Focus on women’s bladder health

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Today’s society places ever-increasing demands on our time. With the pressures of juggling a career, domestic tasks, managing the finances, and caring for those we love, it can be difficult to concentrate on our own health. It is often only when our health begins to suffer and our body starts to send out alarm signals forcing us to slow down, that we truly begin to focus on ourselves. I often see patients who have reached this point and who want some help in improving their health and wellbeing. The alarm signals can be anything from headaches, to shoulder, knee, back and ankle problems and everything in between. Whilst many of us are happy to seek help for our back pain or shoulder problem, one area of health is often neglected – the bladder and pelvic floor.

A healthy bladder

  • Empties 4-8 times daily, and may empty once overnight
  • Empties about every 3-4 hours
  • Holds around 2 cups of urine (400-600ml)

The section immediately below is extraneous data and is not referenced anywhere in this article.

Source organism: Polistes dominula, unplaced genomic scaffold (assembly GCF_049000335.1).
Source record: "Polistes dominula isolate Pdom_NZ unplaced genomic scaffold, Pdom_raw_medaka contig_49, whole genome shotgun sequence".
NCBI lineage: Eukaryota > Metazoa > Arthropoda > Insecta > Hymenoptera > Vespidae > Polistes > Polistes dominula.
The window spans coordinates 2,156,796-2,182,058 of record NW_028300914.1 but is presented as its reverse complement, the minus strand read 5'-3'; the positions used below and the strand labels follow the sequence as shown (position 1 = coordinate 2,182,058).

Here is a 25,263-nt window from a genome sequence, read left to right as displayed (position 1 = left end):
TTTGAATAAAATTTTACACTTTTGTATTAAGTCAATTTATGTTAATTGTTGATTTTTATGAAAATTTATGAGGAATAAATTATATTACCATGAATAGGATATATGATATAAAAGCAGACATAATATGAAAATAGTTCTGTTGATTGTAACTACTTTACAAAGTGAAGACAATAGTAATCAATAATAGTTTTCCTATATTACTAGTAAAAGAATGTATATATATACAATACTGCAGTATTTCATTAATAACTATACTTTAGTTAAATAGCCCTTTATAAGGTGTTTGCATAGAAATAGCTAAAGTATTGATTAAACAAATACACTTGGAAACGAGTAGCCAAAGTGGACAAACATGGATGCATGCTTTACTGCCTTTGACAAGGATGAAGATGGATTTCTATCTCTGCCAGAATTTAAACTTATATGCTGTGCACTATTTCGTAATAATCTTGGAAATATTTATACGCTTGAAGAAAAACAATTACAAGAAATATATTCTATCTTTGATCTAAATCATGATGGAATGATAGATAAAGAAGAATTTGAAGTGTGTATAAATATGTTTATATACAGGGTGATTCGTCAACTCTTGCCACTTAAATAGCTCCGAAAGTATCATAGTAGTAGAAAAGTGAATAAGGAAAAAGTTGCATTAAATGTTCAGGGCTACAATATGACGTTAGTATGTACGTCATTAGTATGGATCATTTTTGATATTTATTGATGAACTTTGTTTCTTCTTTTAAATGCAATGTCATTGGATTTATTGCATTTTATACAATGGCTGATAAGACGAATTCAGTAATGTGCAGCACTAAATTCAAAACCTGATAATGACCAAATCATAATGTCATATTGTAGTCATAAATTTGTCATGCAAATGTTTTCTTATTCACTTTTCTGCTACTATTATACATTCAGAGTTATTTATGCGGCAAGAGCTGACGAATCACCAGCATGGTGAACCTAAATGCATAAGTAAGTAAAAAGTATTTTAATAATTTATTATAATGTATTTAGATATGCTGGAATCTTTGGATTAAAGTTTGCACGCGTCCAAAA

• May wake you when full, but gives you enough time to find a toilet

What can go wrong?


  • Accidental or involuntary leakage of urine:
  • Urge incontinence is when urine leaks due to an urgent feeling to empty the bladder and not enough time to get to a toilet
  • Stress incontinence is when urine leaks if you jump, run, stand up, cough or sneeze.

Bladder prolapse

health house blog the bladder

health house blog the bladder

  • Weakened supportive tissue and pelvic floor muscles cause the bladder to bulge into the vaginal wall.

Roughly one-third of all women will suffer from some sort of bladder dysfunction at some point in their lives, but only a small proportion of those affected will ask for help for their symptoms or mention them when visiting a doctor. Most pelvic floor dysfunction can be greatly improved or eradicated altogether with some simple self-help and lifestyle changes, such as pelvic floor exercises and reducing coffee and alcohol intake. A good source of advice is Bowel and Bladder UK: This blog can’t cover all aspects of advice and care and I would encourage anyone affected to get in touch if they have any questions or would like to discuss where to go for help.

Maria Robinson, Registered Osteopath

M.Ost, BA (Hons)

07855407455 |

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